August 8, 2016 | By Jake Weber
"When I first heard that there was a 16-year-old autistic race car driver, I was amazed," says Queana Langston, '18, whose recent Ford Institute internship was inspired by the story of driver Armani Williams. "It is so cool to see how he does not allow anything to deter him from what he loves. He is competing against adults, not anyone his own age. His interest started at a young age and is going to take him far."
Langston first learned about Williams and the Race4Autism Foundation through her uncle, who was hired to shoot a documentary about the nonprofit. "I wanted to work there out of the goodness of my heart," Langston says, realizing only later that an internship would not only benefit her Albion studies, it would allow her to apply certain skills on behalf of the foundation's goals.
Langston's internship was almost exclusively focused on one large project: creating a national network of autism advocacy organizations that would help promote and support the Race4Autism Foundation. Langston did online research to find these organizations, then created a spreadsheet of contact information. The work "took weeks and hours to complete because I found so many organizations throughout the country," Langston says. In fact, the finished document was organized by state.
Along with gathering contact information, Langston asked whether the organizations would be interested in promoting the Race4Autism film and supporting Williams' racing career. One of Race4Autism's missions is to "provide ticket giveaways, so autistic individuals and families can attend track events for free," Langston says.
Race4Autism's autism-related network is a critical part of its short- and long-term objectives, as spreading the documentary will inspire those with autism to reach for difficult goals. Even more important, Race4Autism is working to build a network for people who are especially challenged by networking.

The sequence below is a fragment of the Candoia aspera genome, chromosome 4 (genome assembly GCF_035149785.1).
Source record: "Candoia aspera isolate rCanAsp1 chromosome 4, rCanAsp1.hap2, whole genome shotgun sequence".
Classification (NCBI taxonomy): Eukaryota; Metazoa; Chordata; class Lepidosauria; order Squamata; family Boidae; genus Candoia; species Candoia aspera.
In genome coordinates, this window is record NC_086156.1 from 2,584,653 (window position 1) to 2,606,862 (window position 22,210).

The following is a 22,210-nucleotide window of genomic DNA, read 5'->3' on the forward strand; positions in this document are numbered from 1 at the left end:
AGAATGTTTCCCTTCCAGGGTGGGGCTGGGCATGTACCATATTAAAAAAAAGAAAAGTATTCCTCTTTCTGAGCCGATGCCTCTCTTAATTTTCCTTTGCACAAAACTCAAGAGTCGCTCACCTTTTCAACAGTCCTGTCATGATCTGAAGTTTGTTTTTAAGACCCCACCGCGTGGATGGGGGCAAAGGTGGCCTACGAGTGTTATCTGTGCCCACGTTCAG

"Del Williams, Armani's father and the founder of Race4Autism, showed me that up to 90 percent of autistic individuals are unemployed," Langston explains. "He wants to make a difference by creating a network that promotes hiring and references for autistic individuals."
Langston noted that setting up the database and entering the information was "long work put into staring at the computer for so long. It was not hard at all to research, just very time-consuming."
The work, however, was also satisfying. "Being passionate about something really does help when doing what you want to do and not because it is asked of you," Langston says. "I think I am good at trying to see a bigger picture and going after it, just wanting to make a difference."
Finally, Langston notes Albion's role in her internship success. "Albion has taught me valuable lessons about myself. I am always trying to take on things, be more helpful, have an open mind, take on responsibilities, multitask—things that may not be just learned in the classroom, but learned at being at Albion in general," she says.
"The Ford Institute has helped with teaching me about public policy and understanding a little about nonprofits," Langston adds. "Ford has shown me how volunteering can make you a better person, learning about yourself and others, and the world in general."